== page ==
Paquette, who is already analyzing data collected in the first C-STEPS study, says this next iteration of the project will enable him to “align” data acquired through recorded observation in the IDEALL space with the data provided by the interactive surfaces the engineering students work on. By isolating and examining patterns, Paquette will help identify why and when the different groups’ collaborative efforts are—and are not—working.
A computer scientist who focuses on student behavior in digital environments, Paquette says his work is driven by a desire to learn the answer to a simple but essential question—and one that could take a lifetime of investigation: How do people think? He analyzes data for clues to unravel that mystery. “I’m interested in looking at how people interact with these learning environments and how we can infer what is going on in their minds—what their intentions are, what they have learned, what will help them learn in the future,” he says.
Paquette’s research has included mining data from Intelligent Tutoring Systems (ITS), an increasingly popular teaching tool in which interactive software substitutes for a live tutor. Paquette’s research examines how, when and why students try to “game” a system. Left to their own devices, some students figure out how to click through provided hints and quickly guess correct answers without actually learning them. Paquette, who is able to detect these types of behaviors, says, “Once we have that info, we can build models that recognize those behaviors, and they can be integrated into the system.”
He views the confluence of computer science and education at Illinois as a positive development. “It’s not just teamwork here,” he says. “It’s interdisciplinary teams that bring together people who have not traditionally talked to each other—computer scientists and education people. When you put people from different fields together, it has the potential to create exciting collaborations.”
Computer science and special education
Maya Israel is research director of the Creative Technology Research Lab (CTRL), the umbrella organization under which she conducts her research. Israel has two NSF projects focused on computing and computational thinking for students in grades K-12.
“My work centers around finding ways to make computer science and programming accessible and engaging for students at risk for academic failure,” she says. “There is a national movement to increase participation in STEM by people who traditionally do not enter these fields. This has generally focused on women and people from different cultural backgrounds. My focus is on finding ways to include people with disabilities in this work.”
At the classroom level, Israel is examining K-12 computer-science environments such as Lifelong Kindergarten’s Scratch, in which students create their own stories and animations. “Rather than just being consumers, kids are producers, [which is] empowering,” she says. To further her research, Israel and her students have developed the Collaborative Computing Observation Instrument (C-COI), a tool that can be used with video-screen-capture software to measure students’ computational and socialization behaviors, including time on a task, challenges they face, adaptive help-seeking and problem-solving. Israel is grateful for the collaboration she received from Champaign Unit 4 Schools, especially on pilot projects, while she waited to secure NSF funding. She also is working with the New York City school system, where there is a concerted push to increase student interest in STEM.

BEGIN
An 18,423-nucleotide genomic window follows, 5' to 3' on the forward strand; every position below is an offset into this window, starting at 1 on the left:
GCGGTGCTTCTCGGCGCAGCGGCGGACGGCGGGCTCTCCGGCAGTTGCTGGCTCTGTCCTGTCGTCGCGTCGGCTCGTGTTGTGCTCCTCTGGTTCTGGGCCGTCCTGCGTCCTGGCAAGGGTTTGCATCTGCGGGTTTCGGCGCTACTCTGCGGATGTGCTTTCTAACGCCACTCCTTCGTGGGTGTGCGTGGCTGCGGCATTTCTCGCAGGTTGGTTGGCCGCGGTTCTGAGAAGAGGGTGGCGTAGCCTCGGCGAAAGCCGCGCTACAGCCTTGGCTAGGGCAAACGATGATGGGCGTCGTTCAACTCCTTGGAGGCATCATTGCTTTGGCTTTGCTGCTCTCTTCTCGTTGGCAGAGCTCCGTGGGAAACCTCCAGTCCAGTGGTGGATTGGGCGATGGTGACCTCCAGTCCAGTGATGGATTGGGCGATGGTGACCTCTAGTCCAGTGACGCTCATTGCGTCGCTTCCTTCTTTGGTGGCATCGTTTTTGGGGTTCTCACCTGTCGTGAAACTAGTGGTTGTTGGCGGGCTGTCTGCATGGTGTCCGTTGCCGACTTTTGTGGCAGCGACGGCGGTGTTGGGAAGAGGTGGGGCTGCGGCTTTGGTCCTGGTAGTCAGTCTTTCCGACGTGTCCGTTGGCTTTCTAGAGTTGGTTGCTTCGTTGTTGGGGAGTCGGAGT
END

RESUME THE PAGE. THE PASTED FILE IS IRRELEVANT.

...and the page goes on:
“In order to get kids to think about taking advanced computer science in high school, they must have success in earlier grades; instruction has to be engaging,” she says. “There are tons of jobs in this area. If you have the skills to code or program, you have good career options. Beyond that, there are inherently useful things about learning computer science.”
Learning through embodiment
As artificial intelligence and virtual reality move into the education realm, they present an opportunity to lay the groundwork for future learning. In this context, the work that Lindgren is doing with his team could be seen as opportunistic.
“One problem with traditional teaching methods is that we position students as outsiders—‘Come into this lab and let me show you how things work,’” Lindgren says. “Computer simulations and immersive technologies invite students inside in a way that allows them to see themselves as potential scientists and engineers. They are manipulating and interacting with ideas in important ways that I think makes them feel like it’s something they can do. We want to provide that experience—particularly to students who have historically struggled to identify with STEM.”
Another Lindgren project, ELASTICS (Embodied Learning Augmented through Simulation Theaters for Interacting with Cross-Cutting Concepts in Science), involves full-body movement—getting high-school students to use their arms and legs to control different simulations as a way to understand big-picture concepts. Conducted in collaboration with the Illinois Informatics Institute and the National Center for Supercomputer Applications, where Lindgren also
holds an appointment, the ELASTICS study makes full use of the IDEALL space. “One of the great things about these embodied simulations is that they appear to equally engage girls and boys,” Lindgren says. “Whereas traditional video game platforms tend to be more appealing to boys.”
One unmistakable quality the four faculty members share is a cheerful patience when explaining the highly technical, and at times esoteric, terminology of their research. Whether it’s Paquette, who sometimes ends his sentences with a cautious interrogatory “Right?” to make sure you’re following him, or Israel, who can put a neophyte at ease by answering questions with a reassuring “Yup,” they all convey an enthusiasm for their work that likely resonates with their students. It underlines their sense of optimism that the work they’re doing will lead to a better understanding of how to teach STEM topics and eventually make those concepts accessible to future learners.